Quoted: 818 Post(s)
Liked: 532
Quote:
Originally Posted by unretarded View Post
The pinnacle of HT and music listening are 2 very different places........as I stated, there is usually a good happy medium based on personal use, that can be found to get the right balance of compromise to make the end user happy.


While those high end home music reproduction speakers would work well for HT, there is much better HT performance to be had for that price and would IMHO be a waste for 90% movies.


There is no wrong solution or speaker, it comes down to intended usage as to which style is a better choice.
But high-fi is high-fi even when it comes to speakers. Sure, there are priorities for each application but high-fi speakers can also work well for HT if the room size isn't so great.
LFEer is offline  
Old 02-25-2018, 06:05 PM
AVS Forum Special Member
 
unretarded's Avatar
 
Join Date: Nov 2016
Location: Ventura Ca
Posts: 4,077
Mentioned: 70 Post(s)
Tagged: 0 Thread(s)
Quoted: 1687 Post(s)
Liked: 2072
Quote:
Originally Posted by LFEer View Post
But high-fi is high-fi even when it comes to speakers. Sure, there are priorities for each application but high-fi speakers can also work well for HT if the room size isn't so great.



Well phrased and what I was trying to convey.


.....there is a big slice of middle ground for sure and as always it is application based.




The pinnacle of the 2 applications can have a very wide price gap as well......no need for $100,000 set of Westlake audio speakers for theater usage, although I am sure they would do a very nice job of it.

Link to Stereo Integrity SI HT 18 sub build......https://www.avsforum.com/forum/155-di...-pedestal.html
Speakers and subs for sale...https://www.avsforum.com/forum/209-au...kers-subs.html
unretarded is offline  
Old 02-25-2018, 06:54 PM
AVS Forum Special Member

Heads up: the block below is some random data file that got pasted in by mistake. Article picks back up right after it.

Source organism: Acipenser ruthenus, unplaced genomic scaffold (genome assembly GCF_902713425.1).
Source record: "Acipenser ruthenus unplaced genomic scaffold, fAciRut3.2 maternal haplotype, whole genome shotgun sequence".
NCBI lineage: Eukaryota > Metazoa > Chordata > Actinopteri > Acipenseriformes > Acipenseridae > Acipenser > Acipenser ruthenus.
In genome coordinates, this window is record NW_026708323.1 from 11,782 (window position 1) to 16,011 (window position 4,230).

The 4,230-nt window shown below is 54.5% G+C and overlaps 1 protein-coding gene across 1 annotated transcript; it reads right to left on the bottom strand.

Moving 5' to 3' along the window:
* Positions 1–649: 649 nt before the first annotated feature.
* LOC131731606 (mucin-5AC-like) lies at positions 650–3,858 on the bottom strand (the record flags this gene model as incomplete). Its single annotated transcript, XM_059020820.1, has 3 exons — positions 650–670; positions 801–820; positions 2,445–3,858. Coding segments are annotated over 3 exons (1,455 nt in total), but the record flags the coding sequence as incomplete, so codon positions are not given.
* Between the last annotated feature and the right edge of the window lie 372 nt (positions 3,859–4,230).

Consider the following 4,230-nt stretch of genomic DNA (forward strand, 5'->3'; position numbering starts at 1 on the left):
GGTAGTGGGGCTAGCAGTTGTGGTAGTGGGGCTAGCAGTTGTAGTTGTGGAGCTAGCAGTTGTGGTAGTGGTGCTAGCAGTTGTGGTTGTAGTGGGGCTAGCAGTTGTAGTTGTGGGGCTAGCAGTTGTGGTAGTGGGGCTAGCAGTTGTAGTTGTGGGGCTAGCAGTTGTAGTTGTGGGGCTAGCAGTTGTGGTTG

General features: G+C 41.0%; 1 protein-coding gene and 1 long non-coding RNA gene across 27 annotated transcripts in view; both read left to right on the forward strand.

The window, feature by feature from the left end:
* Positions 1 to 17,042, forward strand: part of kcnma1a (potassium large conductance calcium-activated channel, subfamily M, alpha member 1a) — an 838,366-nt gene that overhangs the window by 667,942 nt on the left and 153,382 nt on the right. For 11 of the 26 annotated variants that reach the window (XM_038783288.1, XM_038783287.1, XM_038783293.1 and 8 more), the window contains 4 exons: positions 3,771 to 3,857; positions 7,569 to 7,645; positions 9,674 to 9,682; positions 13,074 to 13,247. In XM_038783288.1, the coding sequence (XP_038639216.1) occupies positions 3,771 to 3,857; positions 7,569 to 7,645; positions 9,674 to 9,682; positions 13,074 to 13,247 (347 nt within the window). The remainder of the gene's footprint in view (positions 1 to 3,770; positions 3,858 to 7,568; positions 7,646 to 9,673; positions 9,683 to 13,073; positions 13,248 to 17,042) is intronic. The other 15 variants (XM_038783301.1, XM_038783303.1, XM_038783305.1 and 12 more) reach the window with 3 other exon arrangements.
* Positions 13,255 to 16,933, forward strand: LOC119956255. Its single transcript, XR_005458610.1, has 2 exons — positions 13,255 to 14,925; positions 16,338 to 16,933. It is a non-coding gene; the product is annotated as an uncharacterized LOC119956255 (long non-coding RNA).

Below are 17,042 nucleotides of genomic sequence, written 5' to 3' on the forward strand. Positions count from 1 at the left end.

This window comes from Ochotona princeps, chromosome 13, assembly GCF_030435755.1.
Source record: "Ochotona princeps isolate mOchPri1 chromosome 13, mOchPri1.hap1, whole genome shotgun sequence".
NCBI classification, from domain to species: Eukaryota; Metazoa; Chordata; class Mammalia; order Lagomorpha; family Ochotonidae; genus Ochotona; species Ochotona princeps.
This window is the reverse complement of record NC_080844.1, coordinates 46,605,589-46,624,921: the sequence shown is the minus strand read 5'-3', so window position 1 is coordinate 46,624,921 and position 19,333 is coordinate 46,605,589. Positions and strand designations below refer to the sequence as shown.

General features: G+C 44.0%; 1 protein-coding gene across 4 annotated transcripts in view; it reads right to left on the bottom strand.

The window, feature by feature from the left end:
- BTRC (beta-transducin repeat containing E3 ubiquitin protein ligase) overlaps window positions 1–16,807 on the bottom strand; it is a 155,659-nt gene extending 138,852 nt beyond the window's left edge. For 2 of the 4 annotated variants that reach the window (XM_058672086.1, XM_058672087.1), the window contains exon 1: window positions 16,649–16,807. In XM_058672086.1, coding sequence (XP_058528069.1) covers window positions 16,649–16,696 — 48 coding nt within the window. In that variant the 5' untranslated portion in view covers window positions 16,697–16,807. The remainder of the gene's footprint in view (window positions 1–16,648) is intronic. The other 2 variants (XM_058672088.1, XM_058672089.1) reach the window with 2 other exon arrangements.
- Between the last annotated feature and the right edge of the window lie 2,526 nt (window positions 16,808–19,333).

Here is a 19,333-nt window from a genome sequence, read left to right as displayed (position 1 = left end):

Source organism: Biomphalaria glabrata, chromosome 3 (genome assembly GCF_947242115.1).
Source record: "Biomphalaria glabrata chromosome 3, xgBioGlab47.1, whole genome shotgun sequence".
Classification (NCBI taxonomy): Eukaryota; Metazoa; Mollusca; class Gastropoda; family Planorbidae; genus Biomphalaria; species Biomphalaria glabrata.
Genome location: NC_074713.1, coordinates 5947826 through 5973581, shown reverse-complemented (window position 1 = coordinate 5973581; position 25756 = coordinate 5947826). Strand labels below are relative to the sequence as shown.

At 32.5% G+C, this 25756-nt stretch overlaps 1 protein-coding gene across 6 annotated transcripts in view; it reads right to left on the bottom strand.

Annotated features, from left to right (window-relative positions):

Jack D Ripper's Avatar
 
Join Date: Jan 2014
Location: Burpelson Air Force Base
Posts: 1,445
Mentioned: 2 Post(s)
Tagged: 1 Thread(s)
Quoted: 168 Post(s)
Liked: 542
Go to your local audio shop. Listen to different speakers. After deciding which ones you like best, second best, etc., then look at the sensitivity ratings. My guess is, you will find little correlation with sensitivity and sound quality. Having a higher sensitivity does not make it necessarily a better sounding speaker, and neither does having a lower sensitivity make it necessarily a better sounding speaker.

In my case, most of the speakers I have liked the best have not been high sensitivity speakers. I can appreciate what is good about some high sensitivity speakers, like, for example, Klipschorns (they have effortless dynamics, because one never drives them hard for sane volumes in a normal room in a home), but they are not my favorite speaker. And they take up a lot of space in a room, and are difficult to move (being big and heavy), need to be placed in corners for intended performance, etc. Also, for their size and price, they have a poor frequency response; the current version 33-17kHz +/-4dB, being 50.75"x31.25"X28.25" and weighing 175 lbs., at a price of $5999 each.

Now, they are rated to put out 105dB @ 2.83V / 1m, so you will not need to spend much on amplification, but that $12k could instead go into lower sensitivity speakers with a better frequency response and a high powered amplifier. But if you have the money and the space and so forth, you should listen to them, to decide for yourself if they are the best you can do at that price point.

They would certainly be better for filling a large auditorium with sound than anything I have owned. But I never had a large auditorium to fill with sound, only very ordinary sized rooms. And I also do not want to go deaf listening to music at high volumes. (And I mean that "go deaf" literally, as high volumes do damage to hearing, usually that will only be noticed years later, unless one is doing massive damage with incredible volumes.)

But, again, I do appreciate that Klipschorns do some things very well. (Obviously, there are other high sensitivity speakers, but to not lose ourselves in too many possibilities, I have selected something specific, that people will recognize and some will have heard, and that are good in some respects.) But they are not for me. If you want them, if you can afford them and have the room for them, then buy them. You won't need much power to have very high volumes with them. But you could easily do better in some respects at that price; for example, it would be easy to get deeper bass for less money.

So, what is it that you want from your system? And how much are you willing to pay for it?
jsrtheta likes this.

God willing, we will prevail in peace and freedom from fear and in true health through the purity and essence of our natural fluids. God bless you all.
Jack D Ripper is offline  
Old 02-25-2018, 08:02 PM
 
LFEer's Avatar
 
Join Date: Jun 2013
Posts: 1,243
Mentioned: 2 Post(s)
Tagged: 0 Thread(s)
Quoted: 818 Post(s)
Liked: 532
Quote:
Originally Posted by unretarded View Post
no need for $100,000 set of Westlake audio speakers for theater usage, although I am sure they would do a very nice job of it.